Stranger things may be happening Australia, ahem #toiletpapergate, but this is pretty high up there in the land of NDIS! By our count, this is the third update from the NDIA in under twelve months impacting how transport funding works for NDIS participants, their families, and providers. So, you’d be forgiven for getting a little lost in all these changes, but rest-assured the Plan Tracker team is here to help bring clarity to the confusion. 

The information in this article has been sourced from the NDIA website, you can read the full update here  – Understanding the Price Guide

 

What’s changed & how does it affect me?

A new price guide was released on March 1, 2020. According to the guide, you may now make claims for participant transport costs, such as mileage, parking and tolls, when you are also engaging in an NDIS funded activity.  

The key thing to help you know when transport can be claimed is that transport may only be claimed when it occurs with an NDIS funded activity and is delivered by one Provider. 

So, can I claim for kms when I go shopping with a support worker?
Yes, if the transport and the shopping time is on the same invoice from the same provider. 

So, can I claim for kms when a transport provider drops me to my sister’s place?
Unfortunately not, the transport costs may only be claimed if the support worker time is also being paid for. 

 

Can my provider charge for transport automatically?

Your provider can start charging for transport, but they need to “discuss with you and explain any transport costs such as reasonable vehicle running costs or other associated costs before you are charged.”

 

How much can I expect to pay?

The NDIA has provided reasonable transport costs, see below, but it’s important to note that transport costs are not price-controlled. The NDIA guidelines are as follows:

  • up to $0.85 a kilometre for a vehicle that is not modified for accessibility
  • up to $2.40 a kilometre for a vehicle that is modified for accessibility or a bus
  • other forms of transport or associated costs up to the full amount, such as road tolls, parking, public transport fares

Noting that this does not allow for payment of fines or other similar costs.

 

What happens if my provider charges more than 85 cents a kilometre?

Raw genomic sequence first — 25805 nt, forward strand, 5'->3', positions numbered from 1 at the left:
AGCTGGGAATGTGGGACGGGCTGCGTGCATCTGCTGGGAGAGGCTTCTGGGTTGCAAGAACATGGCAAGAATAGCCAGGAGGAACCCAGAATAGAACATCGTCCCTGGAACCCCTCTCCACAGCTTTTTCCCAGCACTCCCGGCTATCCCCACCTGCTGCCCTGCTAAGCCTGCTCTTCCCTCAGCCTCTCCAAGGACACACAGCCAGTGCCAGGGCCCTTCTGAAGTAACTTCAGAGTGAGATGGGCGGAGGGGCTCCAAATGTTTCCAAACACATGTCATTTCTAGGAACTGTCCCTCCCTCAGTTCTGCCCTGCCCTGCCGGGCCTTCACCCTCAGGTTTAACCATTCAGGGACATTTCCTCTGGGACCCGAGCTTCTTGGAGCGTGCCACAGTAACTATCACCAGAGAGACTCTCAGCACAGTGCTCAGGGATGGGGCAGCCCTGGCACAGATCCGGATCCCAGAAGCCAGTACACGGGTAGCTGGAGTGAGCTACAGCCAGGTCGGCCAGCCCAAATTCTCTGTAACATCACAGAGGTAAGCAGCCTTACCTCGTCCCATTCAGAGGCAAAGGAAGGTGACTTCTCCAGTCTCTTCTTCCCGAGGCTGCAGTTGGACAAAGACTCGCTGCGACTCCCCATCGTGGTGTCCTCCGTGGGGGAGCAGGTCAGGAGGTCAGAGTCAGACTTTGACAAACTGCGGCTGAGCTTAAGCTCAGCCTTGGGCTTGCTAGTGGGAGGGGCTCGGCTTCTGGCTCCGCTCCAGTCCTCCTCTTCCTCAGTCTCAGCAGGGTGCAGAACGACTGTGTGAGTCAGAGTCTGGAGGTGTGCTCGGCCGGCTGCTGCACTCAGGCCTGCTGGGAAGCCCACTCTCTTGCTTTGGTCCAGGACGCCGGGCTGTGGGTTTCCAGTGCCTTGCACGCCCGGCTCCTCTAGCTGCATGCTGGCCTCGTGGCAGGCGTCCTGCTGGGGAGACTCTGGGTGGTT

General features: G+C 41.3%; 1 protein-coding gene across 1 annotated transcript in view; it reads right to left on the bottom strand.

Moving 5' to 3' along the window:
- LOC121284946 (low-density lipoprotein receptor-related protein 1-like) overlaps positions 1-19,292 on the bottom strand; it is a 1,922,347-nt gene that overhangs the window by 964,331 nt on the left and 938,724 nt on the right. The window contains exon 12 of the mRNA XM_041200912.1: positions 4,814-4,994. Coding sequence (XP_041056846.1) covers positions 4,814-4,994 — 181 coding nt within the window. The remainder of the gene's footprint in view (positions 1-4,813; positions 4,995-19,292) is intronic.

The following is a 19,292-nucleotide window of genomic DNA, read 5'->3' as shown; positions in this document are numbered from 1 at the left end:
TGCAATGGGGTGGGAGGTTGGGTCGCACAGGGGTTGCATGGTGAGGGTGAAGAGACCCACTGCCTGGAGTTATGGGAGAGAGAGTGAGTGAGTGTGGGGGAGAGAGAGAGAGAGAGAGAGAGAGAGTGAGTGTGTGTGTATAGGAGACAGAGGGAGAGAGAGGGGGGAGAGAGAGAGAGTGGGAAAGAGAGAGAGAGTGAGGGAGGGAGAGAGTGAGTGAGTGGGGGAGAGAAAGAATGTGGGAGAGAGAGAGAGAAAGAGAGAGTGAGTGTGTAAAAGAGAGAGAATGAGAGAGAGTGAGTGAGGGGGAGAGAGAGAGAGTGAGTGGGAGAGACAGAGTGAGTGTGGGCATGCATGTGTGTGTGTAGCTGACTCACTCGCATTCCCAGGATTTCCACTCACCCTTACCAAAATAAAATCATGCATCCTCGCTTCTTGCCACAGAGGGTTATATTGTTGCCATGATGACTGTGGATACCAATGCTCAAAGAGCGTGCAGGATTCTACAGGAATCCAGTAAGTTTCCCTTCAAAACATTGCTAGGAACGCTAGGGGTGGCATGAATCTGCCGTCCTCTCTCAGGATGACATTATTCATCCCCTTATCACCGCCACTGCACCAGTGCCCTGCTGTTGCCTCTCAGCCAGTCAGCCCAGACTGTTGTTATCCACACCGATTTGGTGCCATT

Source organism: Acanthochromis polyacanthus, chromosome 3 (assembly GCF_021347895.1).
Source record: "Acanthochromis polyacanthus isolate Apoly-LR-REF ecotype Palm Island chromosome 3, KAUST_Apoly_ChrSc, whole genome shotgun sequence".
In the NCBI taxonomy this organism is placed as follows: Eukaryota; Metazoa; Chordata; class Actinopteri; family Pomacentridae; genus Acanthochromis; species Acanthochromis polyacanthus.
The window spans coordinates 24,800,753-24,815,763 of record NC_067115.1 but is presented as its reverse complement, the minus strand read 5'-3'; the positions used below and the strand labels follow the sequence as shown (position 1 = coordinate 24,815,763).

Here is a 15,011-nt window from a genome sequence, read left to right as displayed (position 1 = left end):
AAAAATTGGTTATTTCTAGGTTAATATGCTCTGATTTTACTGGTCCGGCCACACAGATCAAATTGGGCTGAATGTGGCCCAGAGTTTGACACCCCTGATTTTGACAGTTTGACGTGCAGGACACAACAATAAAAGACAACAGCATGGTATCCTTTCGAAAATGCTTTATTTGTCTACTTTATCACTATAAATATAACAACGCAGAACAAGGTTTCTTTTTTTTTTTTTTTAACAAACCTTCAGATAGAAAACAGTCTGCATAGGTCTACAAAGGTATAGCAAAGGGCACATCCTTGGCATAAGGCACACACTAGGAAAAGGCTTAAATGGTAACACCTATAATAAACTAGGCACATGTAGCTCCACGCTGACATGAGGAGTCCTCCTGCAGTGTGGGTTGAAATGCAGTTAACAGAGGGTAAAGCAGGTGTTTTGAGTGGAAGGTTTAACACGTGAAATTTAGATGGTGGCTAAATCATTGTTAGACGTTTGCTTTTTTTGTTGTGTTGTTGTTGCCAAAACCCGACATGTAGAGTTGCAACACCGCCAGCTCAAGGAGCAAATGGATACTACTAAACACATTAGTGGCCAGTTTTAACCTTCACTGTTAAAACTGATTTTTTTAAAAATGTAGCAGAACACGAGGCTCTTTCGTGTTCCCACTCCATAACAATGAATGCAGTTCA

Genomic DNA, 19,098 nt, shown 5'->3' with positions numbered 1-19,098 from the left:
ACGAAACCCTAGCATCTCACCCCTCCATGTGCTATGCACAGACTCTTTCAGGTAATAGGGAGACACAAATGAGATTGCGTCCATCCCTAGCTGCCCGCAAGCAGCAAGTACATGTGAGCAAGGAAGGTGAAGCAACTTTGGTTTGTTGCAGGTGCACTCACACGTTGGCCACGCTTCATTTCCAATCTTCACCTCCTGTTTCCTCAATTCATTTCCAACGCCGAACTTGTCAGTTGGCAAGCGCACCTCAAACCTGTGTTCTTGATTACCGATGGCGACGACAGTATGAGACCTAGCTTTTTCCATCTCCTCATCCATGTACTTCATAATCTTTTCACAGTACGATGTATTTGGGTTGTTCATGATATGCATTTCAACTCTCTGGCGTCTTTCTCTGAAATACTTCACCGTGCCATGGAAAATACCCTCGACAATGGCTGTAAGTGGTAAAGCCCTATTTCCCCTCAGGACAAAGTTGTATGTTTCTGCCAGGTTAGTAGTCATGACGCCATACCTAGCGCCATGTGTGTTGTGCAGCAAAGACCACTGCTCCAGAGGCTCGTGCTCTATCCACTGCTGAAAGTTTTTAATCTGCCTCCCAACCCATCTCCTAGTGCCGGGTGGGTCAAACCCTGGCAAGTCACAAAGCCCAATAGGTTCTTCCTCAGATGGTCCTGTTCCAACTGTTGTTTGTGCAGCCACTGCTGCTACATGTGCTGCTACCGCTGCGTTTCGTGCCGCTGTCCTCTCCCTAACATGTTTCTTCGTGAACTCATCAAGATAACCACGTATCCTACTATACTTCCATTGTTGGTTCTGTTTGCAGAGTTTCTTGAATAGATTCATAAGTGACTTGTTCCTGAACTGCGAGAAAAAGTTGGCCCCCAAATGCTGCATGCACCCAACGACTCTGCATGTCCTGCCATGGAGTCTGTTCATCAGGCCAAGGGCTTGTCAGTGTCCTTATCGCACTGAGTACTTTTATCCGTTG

While the new transport line items are not price-controlled, the NDIA guidelines for reasonable non-labour costs (see above) can be used by participants and providers to discuss and agree on charges. Providers cannot charge more than participants have agreed to pay and participant retain the right to exercise choice and control over how they spend their NDIS funds and which providers they choose to deliver their services.

As you can see, whilst there’s definitely more flexibility in transport in this long-awaited price guide update, there are also some limitations. You can only pay for transport to places where you will be supported by the transport provider. So unless your taxi driver is also your support worker, the taxi fare won’t be covered. 

NB: if your transport budget is plan managed, rather than receiving a fortnightly allowance paid directly to your bank account, then your Plan Manager is also able to claim your transport only costs.

On the upside, even if you do not receive a transport allowance under your core funding, you may be able to take advantage of these changes by combining transport with NDIS funded activities – which in itself is going to make a huge difference for many participants. 

Questions? Give us a call 1800 549 670 or join the conversation in our Facebook group – NDIS Plan & Self Management Community

Looking for a NDIS Plan Manager? Learn more here. 

 

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